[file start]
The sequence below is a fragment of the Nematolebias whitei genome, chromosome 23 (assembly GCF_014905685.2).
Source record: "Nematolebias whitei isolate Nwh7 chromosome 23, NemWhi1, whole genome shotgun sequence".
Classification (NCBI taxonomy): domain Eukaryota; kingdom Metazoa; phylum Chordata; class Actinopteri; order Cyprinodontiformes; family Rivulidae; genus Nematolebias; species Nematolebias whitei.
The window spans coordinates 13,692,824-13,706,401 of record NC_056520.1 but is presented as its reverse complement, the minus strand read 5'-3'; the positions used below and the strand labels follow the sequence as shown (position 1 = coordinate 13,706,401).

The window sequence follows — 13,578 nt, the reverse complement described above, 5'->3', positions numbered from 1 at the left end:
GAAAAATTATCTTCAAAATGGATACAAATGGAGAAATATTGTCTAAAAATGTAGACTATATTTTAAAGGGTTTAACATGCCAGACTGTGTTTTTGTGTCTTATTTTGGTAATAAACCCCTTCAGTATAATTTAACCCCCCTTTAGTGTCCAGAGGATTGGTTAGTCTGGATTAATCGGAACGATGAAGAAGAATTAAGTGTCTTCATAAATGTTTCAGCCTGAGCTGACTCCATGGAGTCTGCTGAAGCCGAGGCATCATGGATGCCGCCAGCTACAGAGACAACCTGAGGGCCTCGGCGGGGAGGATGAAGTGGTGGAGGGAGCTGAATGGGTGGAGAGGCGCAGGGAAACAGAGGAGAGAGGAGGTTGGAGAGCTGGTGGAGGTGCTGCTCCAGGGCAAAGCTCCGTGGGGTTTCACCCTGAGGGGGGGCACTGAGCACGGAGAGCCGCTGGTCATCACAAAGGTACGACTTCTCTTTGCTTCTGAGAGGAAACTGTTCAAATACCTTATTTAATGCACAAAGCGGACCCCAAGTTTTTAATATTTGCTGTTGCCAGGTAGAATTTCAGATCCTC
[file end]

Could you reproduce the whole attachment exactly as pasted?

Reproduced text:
The sequence below is a fragment of the Nematolebias whitei genome, chromosome 23 (assembly GCF_014905685.2).
Source record: "Nematolebias whitei isolate Nwh7 chromosome 23, NemWhi1, whole genome shotgun sequence".
Classification (NCBI taxonomy): domain Eukaryota; kingdom Metazoa; phylum Chordata; class Actinopteri; order Cyprinodontiformes; family Rivulidae; genus Nematolebias; species Nematolebias whitei.
The window spans coordinates 13,692,824-13,706,401 of record NC_056520.1 but is presented as its reverse complement, the minus strand read 5'-3'; the positions used below and the strand labels follow the sequence as shown (position 1 = coordinate 13,706,401).

The window sequence follows — 13,578 nt, the reverse complement described above, 5'->3', positions numbered from 1 at the left end:
GAAAAATTATCTTCAAAATGGATACAAATGGAGAAATATTGTCTAAAAATGTAGACTATATTTTAAAGGGTTTAACATGCCAGACTGTGTTTTTGTGTCTTATTTTGGTAATAAACCCCTTCAGTATAATTTAACCCCCCTTTAGTGTCCAGAGGATTGGTTAGTCTGGATTAATCGGAACGATGAAGAAGAATTAAGTGTCTTCATAAATGTTTCAGCCTGAGCTGACTCCATGGAGTCTGCTGAAGCCGAGGCATCATGGATGCCGCCAGCTACAGAGACAACCTGAGGGCCTCGGCGGGGAGGATGAAGTGGTGGAGGGAGCTGAATGGGTGGAGAGGCGCAGGGAAACAGAGGAGAGAGGAGGTTGGAGAGCTGGTGGAGGTGCTGCTCCAGGGCAAAGCTCCGTGGGGTTTCACCCTGAGGGGGGGCACTGAGCACGGAGAGCCGCTGGTCATCACAAAGGTACGACTTCTCTTTGCTTCTGAGAGGAAACTGTTCAAATACCTTATTTAATGCACAAAGCGGACCCCAAGTTTTTAATATTTGCTGTTGCCAGGTAGAATTTCAGATCCTC